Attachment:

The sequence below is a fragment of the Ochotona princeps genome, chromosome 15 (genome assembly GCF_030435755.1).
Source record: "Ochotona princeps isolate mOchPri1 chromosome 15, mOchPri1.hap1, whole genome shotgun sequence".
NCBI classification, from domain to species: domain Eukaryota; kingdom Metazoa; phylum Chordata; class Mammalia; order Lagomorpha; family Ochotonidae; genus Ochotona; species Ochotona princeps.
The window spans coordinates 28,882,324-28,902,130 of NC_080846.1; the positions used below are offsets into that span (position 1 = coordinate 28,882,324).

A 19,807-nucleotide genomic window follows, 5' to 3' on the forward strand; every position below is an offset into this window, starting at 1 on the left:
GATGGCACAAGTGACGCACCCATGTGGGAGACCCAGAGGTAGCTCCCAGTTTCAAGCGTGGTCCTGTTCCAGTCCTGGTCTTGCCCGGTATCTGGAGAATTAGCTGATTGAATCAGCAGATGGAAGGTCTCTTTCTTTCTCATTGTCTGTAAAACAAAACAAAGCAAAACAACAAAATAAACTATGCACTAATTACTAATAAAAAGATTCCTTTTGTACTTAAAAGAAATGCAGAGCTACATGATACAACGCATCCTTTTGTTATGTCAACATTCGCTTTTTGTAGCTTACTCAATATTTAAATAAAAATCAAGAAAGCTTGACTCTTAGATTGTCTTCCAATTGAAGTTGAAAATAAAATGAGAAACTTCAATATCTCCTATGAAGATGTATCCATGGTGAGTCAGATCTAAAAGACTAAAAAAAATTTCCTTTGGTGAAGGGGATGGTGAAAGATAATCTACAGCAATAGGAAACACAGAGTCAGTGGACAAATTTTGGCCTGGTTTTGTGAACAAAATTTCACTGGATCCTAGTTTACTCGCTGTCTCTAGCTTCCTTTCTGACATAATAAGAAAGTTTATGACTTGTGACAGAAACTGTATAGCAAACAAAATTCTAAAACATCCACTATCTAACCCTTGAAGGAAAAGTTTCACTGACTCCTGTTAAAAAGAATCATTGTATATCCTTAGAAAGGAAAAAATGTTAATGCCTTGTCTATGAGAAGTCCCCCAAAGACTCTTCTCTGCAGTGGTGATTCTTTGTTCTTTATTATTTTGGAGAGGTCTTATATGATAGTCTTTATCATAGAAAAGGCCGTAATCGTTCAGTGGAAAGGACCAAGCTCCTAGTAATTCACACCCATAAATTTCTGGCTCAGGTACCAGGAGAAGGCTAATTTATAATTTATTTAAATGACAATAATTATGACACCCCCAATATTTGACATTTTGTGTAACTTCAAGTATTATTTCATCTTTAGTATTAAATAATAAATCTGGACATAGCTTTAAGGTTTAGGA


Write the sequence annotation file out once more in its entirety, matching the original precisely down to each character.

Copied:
The sequence below is a fragment of the Ochotona princeps genome, chromosome 15 (genome assembly GCF_030435755.1).
Source record: "Ochotona princeps isolate mOchPri1 chromosome 15, mOchPri1.hap1, whole genome shotgun sequence".
NCBI classification, from domain to species: domain Eukaryota; kingdom Metazoa; phylum Chordata; class Mammalia; order Lagomorpha; family Ochotonidae; genus Ochotona; species Ochotona princeps.
The window spans coordinates 28,882,324-28,902,130 of NC_080846.1; the positions used below are offsets into that span (position 1 = coordinate 28,882,324).

A 19,807-nucleotide genomic window follows, 5' to 3' on the forward strand; every position below is an offset into this window, starting at 1 on the left:
GATGGCACAAGTGACGCACCCATGTGGGAGACCCAGAGGTAGCTCCCAGTTTCAAGCGTGGTCCTGTTCCAGTCCTGGTCTTGCCCGGTATCTGGAGAATTAGCTGATTGAATCAGCAGATGGAAGGTCTCTTTCTTTCTCATTGTCTGTAAAACAAAACAAAGCAAAACAACAAAATAAACTATGCACTAATTACTAATAAAAAGATTCCTTTTGTACTTAAAAGAAATGCAGAGCTACATGATACAACGCATCCTTTTGTTATGTCAACATTCGCTTTTTGTAGCTTACTCAATATTTAAATAAAAATCAAGAAAGCTTGACTCTTAGATTGTCTTCCAATTGAAGTTGAAAATAAAATGAGAAACTTCAATATCTCCTATGAAGATGTATCCATGGTGAGTCAGATCTAAAAGACTAAAAAAAATTTCCTTTGGTGAAGGGGATGGTGAAAGATAATCTACAGCAATAGGAAACACAGAGTCAGTGGACAAATTTTGGCCTGGTTTTGTGAACAAAATTTCACTGGATCCTAGTTTACTCGCTGTCTCTAGCTTCCTTTCTGACATAATAAGAAAGTTTATGACTTGTGACAGAAACTGTATAGCAAACAAAATTCTAAAACATCCACTATCTAACCCTTGAAGGAAAAGTTTCACTGACTCCTGTTAAAAAGAATCATTGTATATCCTTAGAAAGGAAAAAATGTTAATGCCTTGTCTATGAGAAGTCCCCCAAAGACTCTTCTCTGCAGTGGTGATTCTTTGTTCTTTATTATTTTGGAGAGGTCTTATATGATAGTCTTTATCATAGAAAAGGCCGTAATCGTTCAGTGGAAAGGACCAAGCTCCTAGTAATTCACACCCATAAATTTCTGGCTCAGGTACCAGGAGAAGGCTAATTTATAATTTATTTAAATGACAATAATTATGACACCCCCAATATTTGACATTTTGTGTAACTTCAAGTATTATTTCATCTTTAGTATTAAATAATAAATCTGGACATAGCTTTAAGGTTTAGGA